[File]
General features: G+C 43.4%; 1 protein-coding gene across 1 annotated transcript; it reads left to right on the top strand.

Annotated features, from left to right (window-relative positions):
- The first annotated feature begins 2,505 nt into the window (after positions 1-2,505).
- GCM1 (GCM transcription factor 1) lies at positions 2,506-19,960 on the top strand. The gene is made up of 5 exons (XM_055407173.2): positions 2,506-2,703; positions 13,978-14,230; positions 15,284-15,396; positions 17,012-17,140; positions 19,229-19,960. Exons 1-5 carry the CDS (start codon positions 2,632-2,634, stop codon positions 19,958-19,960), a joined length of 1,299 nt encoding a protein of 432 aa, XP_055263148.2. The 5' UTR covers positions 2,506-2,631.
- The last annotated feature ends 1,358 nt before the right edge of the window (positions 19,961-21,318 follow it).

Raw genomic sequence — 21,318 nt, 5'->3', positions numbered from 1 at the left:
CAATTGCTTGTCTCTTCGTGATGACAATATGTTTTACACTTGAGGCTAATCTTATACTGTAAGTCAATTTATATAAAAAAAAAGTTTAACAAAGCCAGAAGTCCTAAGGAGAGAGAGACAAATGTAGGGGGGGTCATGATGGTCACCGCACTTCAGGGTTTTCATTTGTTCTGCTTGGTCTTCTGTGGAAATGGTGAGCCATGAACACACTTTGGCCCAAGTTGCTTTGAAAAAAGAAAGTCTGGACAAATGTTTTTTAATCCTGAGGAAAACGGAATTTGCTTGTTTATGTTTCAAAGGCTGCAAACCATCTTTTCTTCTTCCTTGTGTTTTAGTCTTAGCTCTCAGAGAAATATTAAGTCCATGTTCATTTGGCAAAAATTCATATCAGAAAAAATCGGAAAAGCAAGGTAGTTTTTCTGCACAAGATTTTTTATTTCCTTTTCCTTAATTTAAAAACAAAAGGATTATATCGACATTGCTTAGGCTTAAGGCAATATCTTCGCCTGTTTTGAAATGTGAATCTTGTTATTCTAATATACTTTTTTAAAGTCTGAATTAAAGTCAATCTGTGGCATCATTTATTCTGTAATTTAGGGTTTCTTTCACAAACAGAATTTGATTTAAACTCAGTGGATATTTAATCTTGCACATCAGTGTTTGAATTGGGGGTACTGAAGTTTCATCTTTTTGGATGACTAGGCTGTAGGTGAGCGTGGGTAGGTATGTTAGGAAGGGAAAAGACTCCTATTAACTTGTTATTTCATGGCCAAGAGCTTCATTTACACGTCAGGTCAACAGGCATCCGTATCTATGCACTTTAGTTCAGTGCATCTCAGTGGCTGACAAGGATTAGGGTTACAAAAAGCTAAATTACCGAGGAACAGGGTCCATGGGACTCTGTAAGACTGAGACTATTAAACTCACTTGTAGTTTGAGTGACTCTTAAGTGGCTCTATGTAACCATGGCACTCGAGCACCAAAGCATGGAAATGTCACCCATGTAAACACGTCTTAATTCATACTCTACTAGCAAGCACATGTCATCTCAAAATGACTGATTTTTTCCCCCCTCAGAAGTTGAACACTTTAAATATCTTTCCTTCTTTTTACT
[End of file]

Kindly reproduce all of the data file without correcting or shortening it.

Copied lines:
General features: G+C 43.4%; 1 protein-coding gene across 1 annotated transcript; it reads left to right on the top strand.

Annotated features, from left to right (window-relative positions):
- The first annotated feature begins 2,505 nt into the window (after positions 1-2,505).
- GCM1 (GCM transcription factor 1) lies at positions 2,506-19,960 on the top strand. The gene is made up of 5 exons (XM_055407173.2): positions 2,506-2,703; positions 13,978-14,230; positions 15,284-15,396; positions 17,012-17,140; positions 19,229-19,960. Exons 1-5 carry the CDS (start codon positions 2,632-2,634, stop codon positions 19,958-19,960), a joined length of 1,299 nt encoding a protein of 432 aa, XP_055263148.2. The 5' UTR covers positions 2,506-2,631.
- The last annotated feature ends 1,358 nt before the right edge of the window (positions 19,961-21,318 follow it).

Raw genomic sequence — 21,318 nt, 5'->3', positions numbered from 1 at the left:
CAATTGCTTGTCTCTTCGTGATGACAATATGTTTTACACTTGAGGCTAATCTTATACTGTAAGTCAATTTATATAAAAAAAAAGTTTAACAAAGCCAGAAGTCCTAAGGAGAGAGAGACAAATGTAGGGGGGGTCATGATGGTCACCGCACTTCAGGGTTTTCATTTGTTCTGCTTGGTCTTCTGTGGAAATGGTGAGCCATGAACACACTTTGGCCCAAGTTGCTTTGAAAAAAGAAAGTCTGGACAAATGTTTTTTAATCCTGAGGAAAACGGAATTTGCTTGTTTATGTTTCAAAGGCTGCAAACCATCTTTTCTTCTTCCTTGTGTTTTAGTCTTAGCTCTCAGAGAAATATTAAGTCCATGTTCATTTGGCAAAAATTCATATCAGAAAAAATCGGAAAAGCAAGGTAGTTTTTCTGCACAAGATTTTTTATTTCCTTTTCCTTAATTTAAAAACAAAAGGATTATATCGACATTGCTTAGGCTTAAGGCAATATCTTCGCCTGTTTTGAAATGTGAATCTTGTTATTCTAATATACTTTTTTAAAGTCTGAATTAAAGTCAATCTGTGGCATCATTTATTCTGTAATTTAGGGTTTCTTTCACAAACAGAATTTGATTTAAACTCAGTGGATATTTAATCTTGCACATCAGTGTTTGAATTGGGGGTACTGAAGTTTCATCTTTTTGGATGACTAGGCTGTAGGTGAGCGTGGGTAGGTATGTTAGGAAGGGAAAAGACTCCTATTAACTTGTTATTTCATGGCCAAGAGCTTCATTTACACGTCAGGTCAACAGGCATCCGTATCTATGCACTTTAGTTCAGTGCATCTCAGTGGCTGACAAGGATTAGGGTTACAAAAAGCTAAATTACCGAGGAACAGGGTCCATGGGACTCTGTAAGACTGAGACTATTAAACTCACTTGTAGTTTGAGTGACTCTTAAGTGGCTCTATGTAACCATGGCACTCGAGCACCAAAGCATGGAAATGTCACCCATGTAAACACGTCTTAATTCATACTCTACTAGCAAGCACATGTCATCTCAAAATGACTGATTTTTTCCCCCCTCAGAAGTTGAACACTTTAAATATCTTTCCTTCTTTTTACT